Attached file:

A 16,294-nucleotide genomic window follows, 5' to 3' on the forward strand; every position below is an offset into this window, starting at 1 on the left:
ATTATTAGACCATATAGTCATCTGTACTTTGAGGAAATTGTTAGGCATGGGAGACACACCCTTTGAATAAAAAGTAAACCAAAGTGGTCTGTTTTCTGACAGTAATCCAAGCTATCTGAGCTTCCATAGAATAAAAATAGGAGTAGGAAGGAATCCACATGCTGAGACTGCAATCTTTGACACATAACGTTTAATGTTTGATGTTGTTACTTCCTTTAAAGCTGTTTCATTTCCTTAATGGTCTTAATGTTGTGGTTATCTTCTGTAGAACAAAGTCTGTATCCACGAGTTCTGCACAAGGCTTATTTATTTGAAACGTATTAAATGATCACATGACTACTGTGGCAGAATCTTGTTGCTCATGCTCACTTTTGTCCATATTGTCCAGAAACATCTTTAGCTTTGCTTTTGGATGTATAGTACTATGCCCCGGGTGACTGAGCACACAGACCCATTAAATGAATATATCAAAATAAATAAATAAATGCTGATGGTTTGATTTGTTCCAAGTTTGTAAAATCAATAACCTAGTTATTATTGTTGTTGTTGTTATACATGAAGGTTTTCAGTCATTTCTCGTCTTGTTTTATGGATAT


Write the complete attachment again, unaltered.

A 16,294-nucleotide genomic window follows, 5' to 3' on the forward strand; every position below is an offset into this window, starting at 1 on the left:
ATTATTAGACCATATAGTCATCTGTACTTTGAGGAAATTGTTAGGCATGGGAGACACACCCTTTGAATAAAAAGTAAACCAAAGTGGTCTGTTTTCTGACAGTAATCCAAGCTATCTGAGCTTCCATAGAATAAAAATAGGAGTAGGAAGGAATCCACATGCTGAGACTGCAATCTTTGACACATAACGTTTAATGTTTGATGTTGTTACTTCCTTTAAAGCTGTTTCATTTCCTTAATGGTCTTAATGTTGTGGTTATCTTCTGTAGAACAAAGTCTGTATCCACGAGTTCTGCACAAGGCTTATTTATTTGAAACGTATTAAATGATCACATGACTACTGTGGCAGAATCTTGTTGCTCATGCTCACTTTTGTCCATATTGTCCAGAAACATCTTTAGCTTTGCTTTTGGATGTATAGTACTATGCCCCGGGTGACTGAGCACACAGACCCATTAAATGAATATATCAAAATAAATAAATAAATGCTGATGGTTTGATTTGTTCCAAGTTTGTAAAATCAATAACCTAGTTATTATTGTTGTTGTTGTTATACATGAAGGTTTTCAGTCATTTCTCGTCTTGTTTTATGGATAT